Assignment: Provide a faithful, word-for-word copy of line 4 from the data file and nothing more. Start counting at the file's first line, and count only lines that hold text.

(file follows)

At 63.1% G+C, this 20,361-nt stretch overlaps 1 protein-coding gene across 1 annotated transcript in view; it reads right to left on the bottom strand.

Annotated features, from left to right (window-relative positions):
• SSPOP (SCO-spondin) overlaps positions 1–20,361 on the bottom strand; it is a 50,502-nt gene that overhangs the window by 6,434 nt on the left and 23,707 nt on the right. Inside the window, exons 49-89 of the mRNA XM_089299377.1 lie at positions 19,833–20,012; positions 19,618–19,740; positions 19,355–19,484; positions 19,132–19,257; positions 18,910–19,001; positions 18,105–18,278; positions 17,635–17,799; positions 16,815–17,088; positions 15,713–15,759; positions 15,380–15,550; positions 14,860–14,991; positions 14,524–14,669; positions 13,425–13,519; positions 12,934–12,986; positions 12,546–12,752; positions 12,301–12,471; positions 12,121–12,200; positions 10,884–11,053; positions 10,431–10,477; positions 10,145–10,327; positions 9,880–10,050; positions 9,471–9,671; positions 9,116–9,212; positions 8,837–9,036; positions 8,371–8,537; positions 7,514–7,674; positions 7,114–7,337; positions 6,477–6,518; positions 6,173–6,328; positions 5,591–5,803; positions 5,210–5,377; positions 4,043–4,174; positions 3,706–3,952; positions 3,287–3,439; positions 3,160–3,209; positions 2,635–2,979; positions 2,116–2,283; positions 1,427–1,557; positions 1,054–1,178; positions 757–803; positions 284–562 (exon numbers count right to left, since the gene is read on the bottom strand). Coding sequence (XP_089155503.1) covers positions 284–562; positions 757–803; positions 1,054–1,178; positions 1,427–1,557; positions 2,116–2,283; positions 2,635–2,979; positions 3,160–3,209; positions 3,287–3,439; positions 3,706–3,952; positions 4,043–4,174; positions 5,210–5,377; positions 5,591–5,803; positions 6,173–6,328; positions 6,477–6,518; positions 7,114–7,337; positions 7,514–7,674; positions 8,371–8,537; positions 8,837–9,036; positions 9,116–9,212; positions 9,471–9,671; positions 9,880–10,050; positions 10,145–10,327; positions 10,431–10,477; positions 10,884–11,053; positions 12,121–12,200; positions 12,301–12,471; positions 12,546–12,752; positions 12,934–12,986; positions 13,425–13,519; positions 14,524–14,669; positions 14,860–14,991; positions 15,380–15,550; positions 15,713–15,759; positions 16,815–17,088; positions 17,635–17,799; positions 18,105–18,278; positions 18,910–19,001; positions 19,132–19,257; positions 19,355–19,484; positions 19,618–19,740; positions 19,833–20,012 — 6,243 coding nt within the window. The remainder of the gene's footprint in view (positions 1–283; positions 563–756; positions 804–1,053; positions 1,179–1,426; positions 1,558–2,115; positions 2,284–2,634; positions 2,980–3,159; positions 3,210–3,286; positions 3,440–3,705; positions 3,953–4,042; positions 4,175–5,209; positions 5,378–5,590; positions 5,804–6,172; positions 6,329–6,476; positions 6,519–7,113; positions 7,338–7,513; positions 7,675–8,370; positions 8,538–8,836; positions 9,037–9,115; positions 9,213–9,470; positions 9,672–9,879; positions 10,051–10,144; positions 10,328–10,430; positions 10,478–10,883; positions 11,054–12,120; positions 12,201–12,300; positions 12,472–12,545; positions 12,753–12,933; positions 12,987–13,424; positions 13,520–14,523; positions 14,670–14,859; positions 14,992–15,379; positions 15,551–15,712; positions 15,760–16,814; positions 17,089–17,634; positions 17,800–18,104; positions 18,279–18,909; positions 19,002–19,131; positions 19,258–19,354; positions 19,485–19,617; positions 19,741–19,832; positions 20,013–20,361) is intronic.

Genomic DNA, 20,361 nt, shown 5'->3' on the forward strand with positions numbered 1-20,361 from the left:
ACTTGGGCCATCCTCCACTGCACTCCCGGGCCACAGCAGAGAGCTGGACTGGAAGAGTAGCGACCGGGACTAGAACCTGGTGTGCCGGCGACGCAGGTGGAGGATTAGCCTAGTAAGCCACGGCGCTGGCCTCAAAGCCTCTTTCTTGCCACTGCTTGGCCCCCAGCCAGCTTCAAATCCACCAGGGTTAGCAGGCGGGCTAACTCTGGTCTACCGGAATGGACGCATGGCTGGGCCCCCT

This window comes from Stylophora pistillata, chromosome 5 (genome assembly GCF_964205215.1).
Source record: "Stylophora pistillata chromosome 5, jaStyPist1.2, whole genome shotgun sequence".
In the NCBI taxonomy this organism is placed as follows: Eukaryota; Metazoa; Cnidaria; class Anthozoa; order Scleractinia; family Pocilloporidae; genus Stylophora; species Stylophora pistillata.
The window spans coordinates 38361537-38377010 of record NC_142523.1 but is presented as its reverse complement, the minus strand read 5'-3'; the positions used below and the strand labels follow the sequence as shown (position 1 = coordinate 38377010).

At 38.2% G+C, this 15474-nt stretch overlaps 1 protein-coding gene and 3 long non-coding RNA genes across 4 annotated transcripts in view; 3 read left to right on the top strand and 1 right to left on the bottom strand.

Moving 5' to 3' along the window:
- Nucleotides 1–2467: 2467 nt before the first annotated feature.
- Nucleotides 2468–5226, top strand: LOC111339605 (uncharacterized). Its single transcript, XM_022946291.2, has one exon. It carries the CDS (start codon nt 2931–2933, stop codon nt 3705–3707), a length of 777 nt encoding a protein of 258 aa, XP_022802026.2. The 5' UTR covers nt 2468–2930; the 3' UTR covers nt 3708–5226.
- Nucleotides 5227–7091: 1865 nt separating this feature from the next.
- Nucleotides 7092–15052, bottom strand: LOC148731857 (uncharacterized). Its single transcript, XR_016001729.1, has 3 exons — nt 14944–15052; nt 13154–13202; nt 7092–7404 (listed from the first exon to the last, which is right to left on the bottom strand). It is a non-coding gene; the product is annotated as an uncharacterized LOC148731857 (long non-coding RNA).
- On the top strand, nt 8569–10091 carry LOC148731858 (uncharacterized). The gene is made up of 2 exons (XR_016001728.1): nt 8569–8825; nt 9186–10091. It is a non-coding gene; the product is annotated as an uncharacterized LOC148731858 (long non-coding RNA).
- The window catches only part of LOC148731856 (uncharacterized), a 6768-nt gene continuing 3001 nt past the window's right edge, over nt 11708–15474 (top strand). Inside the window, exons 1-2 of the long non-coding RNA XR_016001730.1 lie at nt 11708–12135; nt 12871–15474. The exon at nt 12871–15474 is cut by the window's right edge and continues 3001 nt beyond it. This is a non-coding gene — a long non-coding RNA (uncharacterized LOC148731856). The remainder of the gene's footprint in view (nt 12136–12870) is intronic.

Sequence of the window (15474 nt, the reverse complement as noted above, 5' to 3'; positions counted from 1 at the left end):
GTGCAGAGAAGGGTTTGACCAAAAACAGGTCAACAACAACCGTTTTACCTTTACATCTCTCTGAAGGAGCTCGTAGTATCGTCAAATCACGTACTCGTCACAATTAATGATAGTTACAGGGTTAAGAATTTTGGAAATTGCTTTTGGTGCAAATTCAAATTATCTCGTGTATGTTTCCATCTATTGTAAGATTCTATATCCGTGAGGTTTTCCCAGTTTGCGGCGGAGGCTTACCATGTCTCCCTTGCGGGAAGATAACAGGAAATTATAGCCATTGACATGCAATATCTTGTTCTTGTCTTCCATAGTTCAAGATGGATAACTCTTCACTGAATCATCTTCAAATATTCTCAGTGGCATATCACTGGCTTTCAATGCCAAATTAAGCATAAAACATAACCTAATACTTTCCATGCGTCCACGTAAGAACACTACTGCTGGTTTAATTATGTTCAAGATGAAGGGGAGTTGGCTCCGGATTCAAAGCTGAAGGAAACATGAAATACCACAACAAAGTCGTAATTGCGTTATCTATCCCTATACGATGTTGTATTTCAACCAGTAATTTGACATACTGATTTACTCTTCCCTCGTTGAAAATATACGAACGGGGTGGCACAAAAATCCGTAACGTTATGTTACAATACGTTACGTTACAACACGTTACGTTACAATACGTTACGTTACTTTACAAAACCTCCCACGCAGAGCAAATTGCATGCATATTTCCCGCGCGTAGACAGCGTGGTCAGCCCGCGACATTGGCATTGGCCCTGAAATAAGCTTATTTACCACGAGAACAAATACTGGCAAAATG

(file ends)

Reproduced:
Genomic DNA, 20,361 nt, shown 5'->3' on the forward strand with positions numbered 1-20,361 from the left: